- Prostate Cancer is the most common cancer in men and an estimated one in seven men will be diagnosed with Prostate Cancer within their lifetime.
- Your risk is higher if a first-degree relative (father or brother) has had Prostate Cancer and men of African or Caribbean descent also have a higher risk of developing the disease.
- Early stage prostate cancer usually has no symptoms
- Localized Prostate Cancer detected early is highly treatable with a very high survival rate.
- I am not an old man, so I am not at risk of Prostate Cancer
The risk does increase with age but men in their 50s are diagnosed with prostate cancer every day. Start PSA testing at 50 (or earlier if you are in a higher risk group).
- It isn’t a serious disease, so I don’t need to worry.
Prostate Cancer kills about 4000 Canadians every year. Most of these cases were not caught early. Some types are slow growing but others grow faster and require immediate attention.
Early Detection Saves Lives
The PSA Test is a simple blood test that measures the amount of prostate-specific antigen (PSA) in your blood. Typically, prostate cancer glands release more PSA into the blood circulation than healthy prostate glands. Therefore, a high PSA level or a high rate of change in PSA may be a warning sign of prostate cancer. Speak to your doctor about your personal risk factors and whether the PSA test is right for you.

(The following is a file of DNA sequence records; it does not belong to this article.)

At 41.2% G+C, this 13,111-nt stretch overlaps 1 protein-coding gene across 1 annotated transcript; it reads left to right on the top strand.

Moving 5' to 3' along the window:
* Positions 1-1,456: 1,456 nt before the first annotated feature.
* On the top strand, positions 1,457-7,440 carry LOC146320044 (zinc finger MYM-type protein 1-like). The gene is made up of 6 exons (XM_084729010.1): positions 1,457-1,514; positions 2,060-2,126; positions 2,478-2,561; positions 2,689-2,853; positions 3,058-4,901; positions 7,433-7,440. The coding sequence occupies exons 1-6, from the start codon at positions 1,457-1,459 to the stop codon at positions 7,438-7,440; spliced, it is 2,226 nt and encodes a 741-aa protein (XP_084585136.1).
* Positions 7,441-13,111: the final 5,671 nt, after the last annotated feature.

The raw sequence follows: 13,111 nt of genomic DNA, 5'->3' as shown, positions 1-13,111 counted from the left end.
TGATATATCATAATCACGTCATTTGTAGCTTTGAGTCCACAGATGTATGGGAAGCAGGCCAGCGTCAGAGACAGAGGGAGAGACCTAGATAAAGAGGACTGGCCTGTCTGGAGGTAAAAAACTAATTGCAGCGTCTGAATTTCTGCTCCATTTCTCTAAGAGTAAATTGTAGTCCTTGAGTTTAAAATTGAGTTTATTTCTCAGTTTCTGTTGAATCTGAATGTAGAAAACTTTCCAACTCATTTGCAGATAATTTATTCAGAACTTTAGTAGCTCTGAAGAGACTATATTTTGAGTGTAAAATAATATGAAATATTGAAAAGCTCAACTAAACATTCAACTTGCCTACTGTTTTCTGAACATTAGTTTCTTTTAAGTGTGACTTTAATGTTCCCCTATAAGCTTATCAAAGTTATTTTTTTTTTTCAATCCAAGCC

Treating Prostate Cancer
It is important to remember that some prostate cancer grows slowly. Unless your doctor tells you that your cancer is very aggressive, you can normally take the time to fully explore different treatment options. There are a number of factors to consider when working together with your doctor or specialist to choose your treatment: your age, the stage and grade of your cancer (i.e. how far the cancer has spread and how fast it is capable of growing), your general health, your values and preferences.
See your doctor on a regular basis as early detection is very important when dealing with prostate cancer.